• Posted by a hidden member.
    Log in to view his profile

    May 31, 2015 9:33 PM GMT
    Actually, the airplane museum is no longer in Tillamook. It has moved to Madras, on the other side of the mountains. The tourist things to do there are the creameries, some local brew pubs, and the Three Capes scenic loop (lighthouses, biking, hiking). Newport probably has the most attractions - lighthouses, tide pools, breweries, bayfront, aquarium.

    And I5 is certainly not the only way to get to Mt. Shasta. If you take the eastern route, down US97, (which will take you through Madras and Bend) you go right around the base of the mountain before dropping down to Weed and joining I5. That's the way I usually go - faster than the coast, not as boring as Die Five. It's also the best way to get to Crater Lake National Park.

    After that, you don't have to stay on I5- one can head up toward Lassen Peak and work your way south through the mountains, but it becomes a pretty indirect route from that point.

    Speaking of avoiding interstates, one nice route (esp. for mtn biking) is to take Highway 12 into the Cascades then take Forest Service road 23 from Randle down to the Columbia River Gorge, then either west to Portland or East to Hwy 97. (Or one could work out a route past Mt. St Helens and down the Wind River Hwy)

    Well, there's no help for it. You'll have to make the trip at least twice. Maybe three times.
  • Posted by a hidden member.
    Log in to view his profile

    Jun 01, 2015 3:38 AM GMT
    paulflexes saidSounds fun! I'm down to take Amtrak to Seattle and ride back here with you. There's a friend I've been wanting to see in Seattle anyway, so I could do that one day then ride back with you the next. icon_biggrin.gif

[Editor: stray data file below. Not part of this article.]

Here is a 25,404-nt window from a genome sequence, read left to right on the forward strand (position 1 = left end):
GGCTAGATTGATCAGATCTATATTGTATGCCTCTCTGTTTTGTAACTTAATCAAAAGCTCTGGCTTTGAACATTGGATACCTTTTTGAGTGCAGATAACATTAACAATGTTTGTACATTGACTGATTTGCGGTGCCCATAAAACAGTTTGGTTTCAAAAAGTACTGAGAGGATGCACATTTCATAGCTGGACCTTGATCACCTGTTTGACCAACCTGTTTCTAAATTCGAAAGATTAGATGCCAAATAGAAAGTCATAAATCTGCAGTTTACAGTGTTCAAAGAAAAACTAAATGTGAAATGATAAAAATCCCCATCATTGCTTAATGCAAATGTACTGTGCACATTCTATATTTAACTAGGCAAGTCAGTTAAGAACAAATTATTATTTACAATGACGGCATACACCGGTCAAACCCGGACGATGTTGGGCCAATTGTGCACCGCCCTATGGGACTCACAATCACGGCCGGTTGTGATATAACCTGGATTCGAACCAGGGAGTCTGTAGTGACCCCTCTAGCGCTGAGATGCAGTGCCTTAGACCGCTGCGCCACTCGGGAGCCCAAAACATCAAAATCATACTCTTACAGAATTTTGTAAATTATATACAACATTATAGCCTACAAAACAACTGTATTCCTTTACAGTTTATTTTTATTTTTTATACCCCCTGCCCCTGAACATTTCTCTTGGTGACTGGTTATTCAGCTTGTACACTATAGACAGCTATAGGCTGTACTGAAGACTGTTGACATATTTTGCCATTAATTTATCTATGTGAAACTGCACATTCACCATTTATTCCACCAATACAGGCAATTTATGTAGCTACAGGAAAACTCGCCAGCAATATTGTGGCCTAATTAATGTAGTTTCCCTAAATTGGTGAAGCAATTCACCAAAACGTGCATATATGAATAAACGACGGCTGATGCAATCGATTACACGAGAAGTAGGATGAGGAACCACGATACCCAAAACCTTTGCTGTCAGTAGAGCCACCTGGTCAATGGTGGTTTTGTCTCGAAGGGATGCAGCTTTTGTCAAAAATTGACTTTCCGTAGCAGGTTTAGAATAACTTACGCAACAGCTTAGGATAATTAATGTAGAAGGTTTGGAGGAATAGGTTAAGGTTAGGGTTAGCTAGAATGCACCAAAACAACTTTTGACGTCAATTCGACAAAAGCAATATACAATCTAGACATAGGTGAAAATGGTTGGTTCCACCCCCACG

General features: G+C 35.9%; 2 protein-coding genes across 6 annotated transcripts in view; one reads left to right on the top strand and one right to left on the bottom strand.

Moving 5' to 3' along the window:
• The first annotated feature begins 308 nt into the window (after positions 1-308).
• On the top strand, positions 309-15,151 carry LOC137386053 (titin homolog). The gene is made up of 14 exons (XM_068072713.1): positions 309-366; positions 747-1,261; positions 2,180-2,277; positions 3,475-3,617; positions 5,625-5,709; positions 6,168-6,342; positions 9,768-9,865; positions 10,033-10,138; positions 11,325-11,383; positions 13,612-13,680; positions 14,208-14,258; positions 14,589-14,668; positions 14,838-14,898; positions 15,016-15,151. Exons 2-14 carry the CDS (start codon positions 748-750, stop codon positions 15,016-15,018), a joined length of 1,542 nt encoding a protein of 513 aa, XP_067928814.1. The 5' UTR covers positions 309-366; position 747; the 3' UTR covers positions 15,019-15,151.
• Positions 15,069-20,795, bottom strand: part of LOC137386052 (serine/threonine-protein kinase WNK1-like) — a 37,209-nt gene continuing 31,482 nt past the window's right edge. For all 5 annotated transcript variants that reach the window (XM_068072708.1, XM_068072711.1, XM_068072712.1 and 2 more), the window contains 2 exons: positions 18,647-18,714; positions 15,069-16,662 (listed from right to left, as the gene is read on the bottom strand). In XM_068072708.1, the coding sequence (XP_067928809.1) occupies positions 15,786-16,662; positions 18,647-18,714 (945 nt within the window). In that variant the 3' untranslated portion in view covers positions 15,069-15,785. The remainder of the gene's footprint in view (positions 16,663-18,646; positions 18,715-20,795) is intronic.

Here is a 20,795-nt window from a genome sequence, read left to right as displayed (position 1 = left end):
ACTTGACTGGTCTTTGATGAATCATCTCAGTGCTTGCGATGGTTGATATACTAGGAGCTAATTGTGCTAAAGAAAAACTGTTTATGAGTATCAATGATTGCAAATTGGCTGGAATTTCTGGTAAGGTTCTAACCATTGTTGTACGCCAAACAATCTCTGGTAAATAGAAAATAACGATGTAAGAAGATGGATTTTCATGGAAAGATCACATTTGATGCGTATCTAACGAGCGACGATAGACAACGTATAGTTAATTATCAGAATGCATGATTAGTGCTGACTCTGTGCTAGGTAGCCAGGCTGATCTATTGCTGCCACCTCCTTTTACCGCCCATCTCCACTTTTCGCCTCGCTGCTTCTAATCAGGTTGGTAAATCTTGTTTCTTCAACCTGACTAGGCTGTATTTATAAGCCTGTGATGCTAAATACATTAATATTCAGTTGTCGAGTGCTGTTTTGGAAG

So I actually rode my bike from Port Angeles, WA to San Francisco before. You should do that instead icon_razz.gif It's a pretty incredible trip. I mostly stayed in hostels along the way, but there are also campgrounds with dirt-cheap camping for bicyclists all up and down the coast.

    In much of Washington, you're a ways off the coast, but you're still riding through lush forest the whole time. Until you get to Aberdeen, which is another experience entirely.

    Oregon is the best part. That's also where you get all the good hills (except for the big one coming out of Leggett). Southern Oregon, just wow. Sea stacks, sand dunes, cliffs dropping into the ocean, light traffic, and just enough places to stop and get ice cream.
  • Posted by a hidden member.
    Log in to view his profile

    Jun 01, 2015 3:48 AM GMT
    The Northwest is a true gem of our nation. Good luck with this trip! What wonderful summer travel.
  • Posted by a hidden member.
    Log in to view his profile

    Jun 01, 2015 4:47 AM GMT
    CFL_Oakland said
    paulflexes saidSounds fun! I'm down to take Amtrak to Seattle and ride back here with you. There's a friend I've been wanting to see in Seattle anyway, so I could do that one day then ride back with you the next. icon_biggrin.gif


    So I actually rode my bike from Port Angeles, WA to San Francisco before. You should do that instead icon_razz.gif It's a pretty incredible trip. I mostly stayed in hostels along the way, but there are also campgrounds with dirt-cheap camping for bicyclists all up and down the coast.

    In much of Washington, you're a ways off the coast, but you're still riding through lush forest the whole time. Until you get to Aberdeen, which is another experience entirely.

    Oregon is the best part. That's also where you get all the good hills (except for the big one coming out of Leggett). Southern Oregon, just wow. Sea stacks, sand dunes, cliffs dropping into the ocean, light traffic, and just enough places to stop and get ice cream.
    Now that I've finally experienced some "real" mountain biking, I'm hooked! Riding street with the BMX guys is fun, and cycle commuting can be funner than driving; but a long-distance road ride has totally lost its appeal for me. I'd rather save my energy to hit up all the downhill MTB parks in Cali. I'm headed to San Ysidro Trail in Santa Barbra again this week (getting shuttled to the top this time), and China Peak downhill bike park in Lakeshore next week. The week after that is still up for grabs...maybe Downieville? icon_wink.gif